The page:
All Jennings County government and North Vernon City government offices are closed to the public. Staffs are working, so call if you need assistance. The Town of Vernon is enacting prevention measures - All Vernon facilities, including the gym will be closed to the general public until further notice. The office will remain open to be contacted by phone. Restaurants and bars are closing via Gov. Holcomb's order. Take-out and delivery are still available.
Jennings County now has three diagnosed cases of the novel coronavirus COVID-19, the Indiana Department of Health reported Wednesday.
We thought it would be useful to explain the two technical terms that prompted Gov. Eric Holcomb this week to order the closing of all nonessential businesses in the state and asked people to do "social distancing."
Social distancing is when people voluntarily keep their distance from other people to avoid catching a disease. It also involves good hygiene practices (see sidebar).
Flattening the curve is delaying the onset of disease and thus conserving the use of equipment that is in limited supply. It's keeping the medical need for ventilators, medical supplies and personnel low enough to meet demand for them in your area.
Social distancing is practiced to delay the development of new cases. By delaying new cases, it prevents a state or region from having too many cases at once in areas at a time where there may not be enough lifesaving equipment and health care workers.
COVID-19 is a contagious disease. A person infected with it will typically infect roughly four additional people. COVID-19 is more infectious than the flu and results in death more frequently than does the flu. COVID-19 spreads by a healthy person's hands coming into contact with a surface or object with the active virus on it or by being close enough to an infected person (within about six feet) to receive the infected person's respiratory droplets sent into the air by their coughing or sneezing. People on airplanes, in concerts, movie theaters, crowded restaurants, stores and sporting events are usually within six feet of other people. Some of these people may be unknowingly infected.
Once we had the kids in school, found the grocery store and the park, it was time for me to meet some new friends. At least I hoped they'd be my friend. I was off to meet maybe the one person who knows almost everything that happens in a small, southern Indiana town - the editor of the local newspaper.
The coronavirus threat may have caused Jennings County Schools to be closed until May 1, but it did not stop a slew of volunteers from preparing and then distributing 34,000 meals for the county's children last week.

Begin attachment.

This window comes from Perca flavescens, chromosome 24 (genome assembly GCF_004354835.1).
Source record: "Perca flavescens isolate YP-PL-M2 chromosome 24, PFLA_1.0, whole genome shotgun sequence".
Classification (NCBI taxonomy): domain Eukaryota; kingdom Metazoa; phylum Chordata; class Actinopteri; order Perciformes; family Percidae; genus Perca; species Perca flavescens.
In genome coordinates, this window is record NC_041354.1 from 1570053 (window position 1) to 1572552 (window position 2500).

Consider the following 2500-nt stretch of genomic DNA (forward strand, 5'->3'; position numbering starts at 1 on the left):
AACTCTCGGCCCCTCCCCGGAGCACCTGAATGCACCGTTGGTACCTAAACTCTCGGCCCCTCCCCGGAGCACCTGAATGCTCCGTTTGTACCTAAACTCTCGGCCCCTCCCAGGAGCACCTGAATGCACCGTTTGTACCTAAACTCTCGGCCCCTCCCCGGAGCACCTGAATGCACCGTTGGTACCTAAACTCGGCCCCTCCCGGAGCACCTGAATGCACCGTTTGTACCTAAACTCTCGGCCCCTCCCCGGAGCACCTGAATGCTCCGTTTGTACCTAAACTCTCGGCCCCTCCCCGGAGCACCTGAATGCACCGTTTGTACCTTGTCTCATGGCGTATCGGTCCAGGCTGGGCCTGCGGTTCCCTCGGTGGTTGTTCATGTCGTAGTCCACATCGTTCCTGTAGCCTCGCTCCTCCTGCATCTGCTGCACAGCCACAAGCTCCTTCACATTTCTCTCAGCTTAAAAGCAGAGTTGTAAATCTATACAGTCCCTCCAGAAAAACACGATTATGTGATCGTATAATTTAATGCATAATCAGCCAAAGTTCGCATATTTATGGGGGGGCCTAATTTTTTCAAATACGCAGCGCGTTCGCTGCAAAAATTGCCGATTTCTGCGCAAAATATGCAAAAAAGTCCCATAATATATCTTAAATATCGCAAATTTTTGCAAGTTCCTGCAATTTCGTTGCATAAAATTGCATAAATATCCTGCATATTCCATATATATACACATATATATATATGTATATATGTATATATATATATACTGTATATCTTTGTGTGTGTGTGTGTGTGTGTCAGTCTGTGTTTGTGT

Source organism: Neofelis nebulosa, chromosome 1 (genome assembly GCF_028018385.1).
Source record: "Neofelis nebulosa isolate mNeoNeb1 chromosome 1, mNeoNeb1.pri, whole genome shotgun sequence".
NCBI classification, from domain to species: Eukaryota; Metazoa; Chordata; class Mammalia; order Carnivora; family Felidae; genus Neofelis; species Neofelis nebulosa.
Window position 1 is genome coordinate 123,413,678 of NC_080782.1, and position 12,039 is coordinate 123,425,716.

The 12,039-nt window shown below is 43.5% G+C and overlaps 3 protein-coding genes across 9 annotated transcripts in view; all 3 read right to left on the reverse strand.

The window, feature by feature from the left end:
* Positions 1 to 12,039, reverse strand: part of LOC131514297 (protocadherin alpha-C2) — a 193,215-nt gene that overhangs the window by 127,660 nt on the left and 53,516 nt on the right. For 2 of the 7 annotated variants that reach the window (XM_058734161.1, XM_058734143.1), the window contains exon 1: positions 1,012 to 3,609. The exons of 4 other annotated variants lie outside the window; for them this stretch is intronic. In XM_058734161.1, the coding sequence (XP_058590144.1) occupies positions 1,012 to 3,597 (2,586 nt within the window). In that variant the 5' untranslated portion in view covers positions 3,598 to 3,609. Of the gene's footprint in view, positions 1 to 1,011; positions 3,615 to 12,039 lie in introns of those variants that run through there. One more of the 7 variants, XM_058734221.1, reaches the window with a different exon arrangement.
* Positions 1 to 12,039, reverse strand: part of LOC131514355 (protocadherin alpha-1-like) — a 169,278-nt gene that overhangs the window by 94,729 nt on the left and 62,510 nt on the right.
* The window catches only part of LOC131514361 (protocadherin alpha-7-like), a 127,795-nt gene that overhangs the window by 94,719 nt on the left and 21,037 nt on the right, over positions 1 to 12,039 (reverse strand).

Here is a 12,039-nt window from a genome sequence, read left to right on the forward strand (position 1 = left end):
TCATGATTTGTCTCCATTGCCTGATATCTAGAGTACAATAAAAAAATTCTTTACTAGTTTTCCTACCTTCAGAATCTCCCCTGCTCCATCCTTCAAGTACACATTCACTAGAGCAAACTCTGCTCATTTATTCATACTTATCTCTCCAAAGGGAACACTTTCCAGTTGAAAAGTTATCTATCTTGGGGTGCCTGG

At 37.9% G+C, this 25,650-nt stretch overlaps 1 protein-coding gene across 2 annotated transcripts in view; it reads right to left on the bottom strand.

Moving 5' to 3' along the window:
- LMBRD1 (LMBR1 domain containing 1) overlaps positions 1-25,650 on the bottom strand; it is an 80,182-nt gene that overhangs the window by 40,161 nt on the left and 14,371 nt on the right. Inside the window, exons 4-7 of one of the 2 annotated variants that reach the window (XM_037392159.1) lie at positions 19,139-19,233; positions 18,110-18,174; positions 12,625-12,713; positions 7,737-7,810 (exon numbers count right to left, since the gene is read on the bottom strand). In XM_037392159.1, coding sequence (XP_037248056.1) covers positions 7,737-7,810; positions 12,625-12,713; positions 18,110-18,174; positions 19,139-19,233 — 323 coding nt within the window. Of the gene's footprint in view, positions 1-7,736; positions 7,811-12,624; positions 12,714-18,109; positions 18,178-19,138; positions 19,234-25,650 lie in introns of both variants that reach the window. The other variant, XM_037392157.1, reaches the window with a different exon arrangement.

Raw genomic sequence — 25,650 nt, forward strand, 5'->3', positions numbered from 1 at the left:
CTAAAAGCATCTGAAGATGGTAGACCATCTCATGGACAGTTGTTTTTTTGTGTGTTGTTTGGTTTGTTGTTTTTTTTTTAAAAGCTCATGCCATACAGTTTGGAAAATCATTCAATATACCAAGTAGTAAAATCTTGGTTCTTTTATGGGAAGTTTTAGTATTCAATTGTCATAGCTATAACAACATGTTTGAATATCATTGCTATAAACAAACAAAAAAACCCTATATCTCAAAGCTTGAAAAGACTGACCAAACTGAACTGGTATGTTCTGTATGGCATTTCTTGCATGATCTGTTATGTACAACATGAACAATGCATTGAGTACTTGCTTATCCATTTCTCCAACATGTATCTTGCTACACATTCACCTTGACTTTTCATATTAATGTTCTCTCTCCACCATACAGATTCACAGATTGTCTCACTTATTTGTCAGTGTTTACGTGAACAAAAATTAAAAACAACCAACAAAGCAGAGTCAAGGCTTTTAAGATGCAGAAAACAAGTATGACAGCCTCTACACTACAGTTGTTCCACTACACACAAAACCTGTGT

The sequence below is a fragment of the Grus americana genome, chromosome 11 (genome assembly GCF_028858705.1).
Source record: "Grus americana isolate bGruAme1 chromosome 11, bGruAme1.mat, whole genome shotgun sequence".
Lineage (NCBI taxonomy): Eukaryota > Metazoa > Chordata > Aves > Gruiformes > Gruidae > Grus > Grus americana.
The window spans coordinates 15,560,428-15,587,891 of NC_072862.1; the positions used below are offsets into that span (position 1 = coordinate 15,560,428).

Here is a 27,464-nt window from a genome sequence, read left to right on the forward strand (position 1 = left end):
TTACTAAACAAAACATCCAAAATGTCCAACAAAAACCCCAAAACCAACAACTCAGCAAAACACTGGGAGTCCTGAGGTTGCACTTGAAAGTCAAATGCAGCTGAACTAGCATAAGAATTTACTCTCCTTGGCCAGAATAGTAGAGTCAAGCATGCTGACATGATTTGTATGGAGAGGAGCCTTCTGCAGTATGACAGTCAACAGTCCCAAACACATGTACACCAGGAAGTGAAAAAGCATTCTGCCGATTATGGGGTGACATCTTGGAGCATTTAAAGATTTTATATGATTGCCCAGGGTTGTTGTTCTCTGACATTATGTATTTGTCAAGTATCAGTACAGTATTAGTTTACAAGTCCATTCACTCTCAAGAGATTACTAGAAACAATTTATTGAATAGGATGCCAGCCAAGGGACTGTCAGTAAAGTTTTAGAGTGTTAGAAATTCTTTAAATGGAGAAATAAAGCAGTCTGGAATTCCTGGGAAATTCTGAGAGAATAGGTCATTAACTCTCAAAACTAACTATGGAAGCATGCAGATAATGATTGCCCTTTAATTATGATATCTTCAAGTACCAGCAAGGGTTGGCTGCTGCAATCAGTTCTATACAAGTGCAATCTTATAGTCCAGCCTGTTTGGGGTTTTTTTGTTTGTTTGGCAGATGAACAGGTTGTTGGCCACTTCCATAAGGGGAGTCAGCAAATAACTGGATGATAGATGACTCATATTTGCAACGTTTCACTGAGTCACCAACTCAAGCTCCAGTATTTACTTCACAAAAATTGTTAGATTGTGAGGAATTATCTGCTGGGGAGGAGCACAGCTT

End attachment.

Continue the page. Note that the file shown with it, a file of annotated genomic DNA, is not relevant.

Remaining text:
The coronavirus has taken its toll not only on local small businesses but on some of the county's premier industries as well.
March 26 will be no ordinary paper day at the North Vernon Plain Dealer & Sun. This momentous day will mark the end of an era, for after that newspaper is put to bed, members of our community will no longer see the tall form of our esteemed editor-in-chief Bryce Mayer puttering around local events, camera in hand. The very next day, Friday, March 27 will be Bryce's last day of leading the news gathering team at the local paper.
The U.S. Small Business Administration is offering low-interest federal disaster loans for working capital to Indiana small businesses suffering substantial economic injury as a result of the Coronavirus (COVID-19), SBA Administrator Jovita Carranza announced. SBA acted under its own authority, as provided by the Coronavirus Prepared-ness and Response Supplemental Appropriations Act that was recently signed by the President, to declare a disaster following a request received from Gov. Eric J. Holcomb on March 17, 2020.
The start of spring and summer youth sports leagues is being delayed at the North Vernon City Park by the coronavirus crisis, but Chad Speer is hopeful that modified seasons can still be played in soccer, baseball and softball.
Jennings County Historical Society volunteers Bill Gerhard, left, and Chris Asher process sassafras roots there were harvested by Matt Branham. The Society still has tentative plans to go ahead with the annual Sassafras Tea Festival in Vernon April 25 and 26, and is also considering other options because of the coronavirus pandemic.-Staff Photo by Bryce Mayer